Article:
Amsterdam Weed Market Slowly Falls

Amsterdam Weed Market Slowly Falls

When you think of the marijuana capitol of the world, what comes to mind? For many people, the first place they think of is Amsterdam. But, this might change as the Amsterdam weed market starts to fall.

Amsterdam has always been world-renowned for its marijuana coffee shops that allow the Dutch as well tourists from all over the world to partake in recreational cannabis use without fear of persecution. However, few know the true cannabis laws of Holland, and how those laws are slowly tearing down the Amsterdam weed market and the rest of the Dutch nation.

Laws Limit Success

Although it may seem that Holland is very lenient on the use of cannabis in the country – which compared to other nations they certainly are – the laws they passed in recent years have made it difficult for coffee shops to operate. Holland’s cannabis law maintains a decriminalization status; meaning there is no penalty for personal use and consumption. To show a little contrast to the flaw of Holland’s laws, sex work, i.e. prostitution, is completely legal.

It may come off as odd that a country would permit the sale of legal sex yet be opposed to the full legal use of cannabis, which much of the country already consumes. Yet the government of Holland is not backing down.

Eighteen coffee shops have closed in Holland over the past two years, many due to being too close to a school. Even the oldest dispensary in the country, Mellow Yellow, closed in January for being too close to a hairdressing academy in which the students were over eighteen, making them eligible customers.

Government Crackdowns

Eighteen coffee shops in two years may not sound like much, when there are still 573 licensed sellers and coffee shops in Holland, 173 of which are in Amsterdam. That’s about thirty-three percent of the coffee shops in the country. Despite the ever-increasing constraint of new laws, businesses are staying afloat in Amsterdam and other parts of Holland, and many have come to accept the current laws in the country as the way things will stay.

Recently the country’s government passed what was known as the “Weed Pass,” which permits only Dutch nationals to partake in the marijuana market there, which so far has become somewhat of a prohibition, mostly resisted by the Amsterdam weed industry, the main tourist spot in Holland. However, these developments have led to an internal reflection within the U.S., as despite our changing laws, there are still many complications, much like our European friends.

What Can We Learn?

While cannabis has been legalized in Colorado, Washington, Oregon, and other states, there are no coffee shops like those in Amsterdam, or anything relatively close for that matter. Many cannabis connoisseurs have flocked to places like Denver and Portland, only to be let down when told by dispensary workers that they cannot smoke there, or at any licensed coffee shop.

Even though Colorado recently passed new laws that allow private businesses to apply for licenses permitting cannabis use on-site, the laws are strict. No alcohol can be sold where marijuana is used, nor can marijuana be sold where it is consumed. Due to these complicated and seemingly counter-intuitive restrictions, a lot of the businesses that are eligible for these licenses may not even bother.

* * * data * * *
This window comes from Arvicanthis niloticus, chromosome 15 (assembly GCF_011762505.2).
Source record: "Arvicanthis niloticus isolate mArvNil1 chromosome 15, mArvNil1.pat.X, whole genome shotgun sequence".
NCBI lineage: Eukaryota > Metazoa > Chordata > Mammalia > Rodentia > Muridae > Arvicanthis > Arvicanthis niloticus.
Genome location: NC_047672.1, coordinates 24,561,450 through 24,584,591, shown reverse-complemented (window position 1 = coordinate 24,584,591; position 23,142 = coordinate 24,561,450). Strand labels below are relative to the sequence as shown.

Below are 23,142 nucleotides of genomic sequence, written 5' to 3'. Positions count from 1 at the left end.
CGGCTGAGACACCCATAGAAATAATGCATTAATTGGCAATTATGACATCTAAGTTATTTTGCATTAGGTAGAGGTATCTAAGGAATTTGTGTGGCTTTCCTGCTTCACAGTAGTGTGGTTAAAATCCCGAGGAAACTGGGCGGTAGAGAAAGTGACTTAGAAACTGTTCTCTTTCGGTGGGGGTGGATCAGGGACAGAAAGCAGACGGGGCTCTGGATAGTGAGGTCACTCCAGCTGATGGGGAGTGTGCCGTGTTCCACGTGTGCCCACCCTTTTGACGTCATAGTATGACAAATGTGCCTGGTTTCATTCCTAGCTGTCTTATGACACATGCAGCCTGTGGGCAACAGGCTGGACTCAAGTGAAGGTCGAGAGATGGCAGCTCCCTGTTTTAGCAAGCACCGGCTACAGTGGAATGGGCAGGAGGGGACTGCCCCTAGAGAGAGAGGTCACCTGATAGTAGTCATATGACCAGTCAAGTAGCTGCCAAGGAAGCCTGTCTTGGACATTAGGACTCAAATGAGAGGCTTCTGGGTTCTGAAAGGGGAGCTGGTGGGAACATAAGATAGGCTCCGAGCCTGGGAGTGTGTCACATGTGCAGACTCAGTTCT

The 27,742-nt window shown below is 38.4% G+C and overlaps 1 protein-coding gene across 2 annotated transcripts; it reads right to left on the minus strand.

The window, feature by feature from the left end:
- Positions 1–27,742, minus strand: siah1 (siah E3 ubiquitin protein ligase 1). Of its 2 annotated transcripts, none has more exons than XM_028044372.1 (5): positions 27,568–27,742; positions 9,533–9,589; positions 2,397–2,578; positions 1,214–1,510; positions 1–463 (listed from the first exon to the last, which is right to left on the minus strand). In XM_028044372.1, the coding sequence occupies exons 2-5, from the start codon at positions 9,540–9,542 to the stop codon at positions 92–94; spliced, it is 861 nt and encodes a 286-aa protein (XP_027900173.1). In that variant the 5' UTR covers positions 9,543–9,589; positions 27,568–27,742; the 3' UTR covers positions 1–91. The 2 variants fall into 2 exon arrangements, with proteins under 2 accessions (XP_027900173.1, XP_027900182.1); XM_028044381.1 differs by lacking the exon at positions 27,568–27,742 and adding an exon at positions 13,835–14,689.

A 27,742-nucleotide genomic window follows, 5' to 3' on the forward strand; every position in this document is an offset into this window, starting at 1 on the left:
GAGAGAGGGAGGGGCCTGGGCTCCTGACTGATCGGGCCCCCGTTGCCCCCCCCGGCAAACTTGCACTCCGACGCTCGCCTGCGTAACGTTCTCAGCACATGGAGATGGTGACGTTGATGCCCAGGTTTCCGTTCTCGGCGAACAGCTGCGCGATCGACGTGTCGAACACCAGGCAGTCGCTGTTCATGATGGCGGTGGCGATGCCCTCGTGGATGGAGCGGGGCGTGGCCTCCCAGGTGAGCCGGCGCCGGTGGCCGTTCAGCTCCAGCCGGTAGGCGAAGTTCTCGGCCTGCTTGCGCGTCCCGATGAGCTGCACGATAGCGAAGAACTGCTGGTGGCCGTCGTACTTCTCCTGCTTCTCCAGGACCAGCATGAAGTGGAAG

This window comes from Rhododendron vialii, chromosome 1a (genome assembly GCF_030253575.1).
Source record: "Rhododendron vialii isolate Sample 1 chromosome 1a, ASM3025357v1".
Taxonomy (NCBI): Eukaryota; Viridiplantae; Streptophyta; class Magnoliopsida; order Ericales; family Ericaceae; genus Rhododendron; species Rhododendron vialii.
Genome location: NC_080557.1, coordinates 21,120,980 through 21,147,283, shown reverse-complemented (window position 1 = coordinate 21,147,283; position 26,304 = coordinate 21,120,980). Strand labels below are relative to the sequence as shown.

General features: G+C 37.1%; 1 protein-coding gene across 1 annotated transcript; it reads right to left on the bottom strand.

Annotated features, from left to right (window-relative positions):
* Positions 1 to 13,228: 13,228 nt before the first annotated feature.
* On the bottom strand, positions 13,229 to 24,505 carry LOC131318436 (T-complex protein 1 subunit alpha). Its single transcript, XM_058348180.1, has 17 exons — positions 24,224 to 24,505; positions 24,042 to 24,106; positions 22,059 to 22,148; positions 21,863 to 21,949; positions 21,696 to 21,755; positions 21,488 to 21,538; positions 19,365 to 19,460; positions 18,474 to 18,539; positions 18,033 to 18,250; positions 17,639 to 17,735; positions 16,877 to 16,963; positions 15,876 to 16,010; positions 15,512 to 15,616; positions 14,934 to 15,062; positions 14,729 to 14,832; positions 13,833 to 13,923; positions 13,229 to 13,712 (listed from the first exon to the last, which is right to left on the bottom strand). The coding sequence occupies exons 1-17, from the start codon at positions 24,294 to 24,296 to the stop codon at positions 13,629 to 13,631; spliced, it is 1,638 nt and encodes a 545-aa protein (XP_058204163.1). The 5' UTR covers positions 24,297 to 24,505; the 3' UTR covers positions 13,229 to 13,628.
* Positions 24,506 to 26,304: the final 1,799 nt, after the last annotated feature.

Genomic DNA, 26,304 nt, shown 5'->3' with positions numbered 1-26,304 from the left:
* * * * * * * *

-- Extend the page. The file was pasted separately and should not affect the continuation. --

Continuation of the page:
Next Cannabis Capitol

So where will we find the next marijuana capitol of Europe? A sleeper city in Spain may be coming up as the new champion, as Barcelona has hundreds of marijuana “clubs”, much like the coffee shops in Amsterdam. The difference between the two cities however, is that all the clubs in Barcelona are private, meaning there is a required fee to be a member at any given marijuana club.

However, as some of these places offer great deals for yearly memberships, the costs for these new pseudo-coffee shops may well be worth it. Locals and tourists alike have started referring to Barcelona as the new marijuana capitol, but with similar strict private use laws much like the Amsterdam weed market, the city still has much ground to cover.

Mirror Opposites

We seem to be in some weird time-warp where marijuana laws are one way in a certain country, and mirrored the complete opposite in another. While Amsterdam has plenty of places to consume marijuana, the restrictions on businesses and those that can actually partake have begun the tightening of the noose on the falling marijuana capitol. Yet in the United States, where it is completely legal in some places with no potential backlash from authorities, there is no safe public or private place to consume it other than one’s own home.

The world is learning together as marijuana becomes more accepted nationally in the U.S., as well as globally, with more countries considering the plant’s potential benefits as medicine or as a recreational product. So, while Amsterdam may slowly fall, a new marijuana market will rise from its still smoldering ashes; a market with freedom, accessibility, and mutual understanding, whether it be in Europe or America. It will be there.

Jeff Sessions: Cannabis Enemy No.1

Jeff Sessions: Cannabis Enemy No.1

Jefferson Beauregard Sessions III. A fittingly obnoxious and frustrating name to match the unbearable character of the United States Attorney General; the same man that is single-handedly attempting to take down the recreational and medical marijuana industries.

It’s no surprise that Jeff Sessions, whom even Trump now wants to quit, would take such a negative stance on the medical marijuana industry as well as the legal market. Considering he is a conservative with ties to the private prison industry, in which almost half of the drug-related crimes for which people are placed in these prisons is marijuana-related, one can’t be too shocked that he would take this path.

Stuck in Prohibition

With restrictions on private prisons all but removed completely, Jeff Sessions has set his sights on one of the fastest growing markets in American history. Marijuana still maintains a Schedule 1 status federally, meaning it has a high risk of abuse with no accepted medical use and lack of accepted safety for use under medical supervision.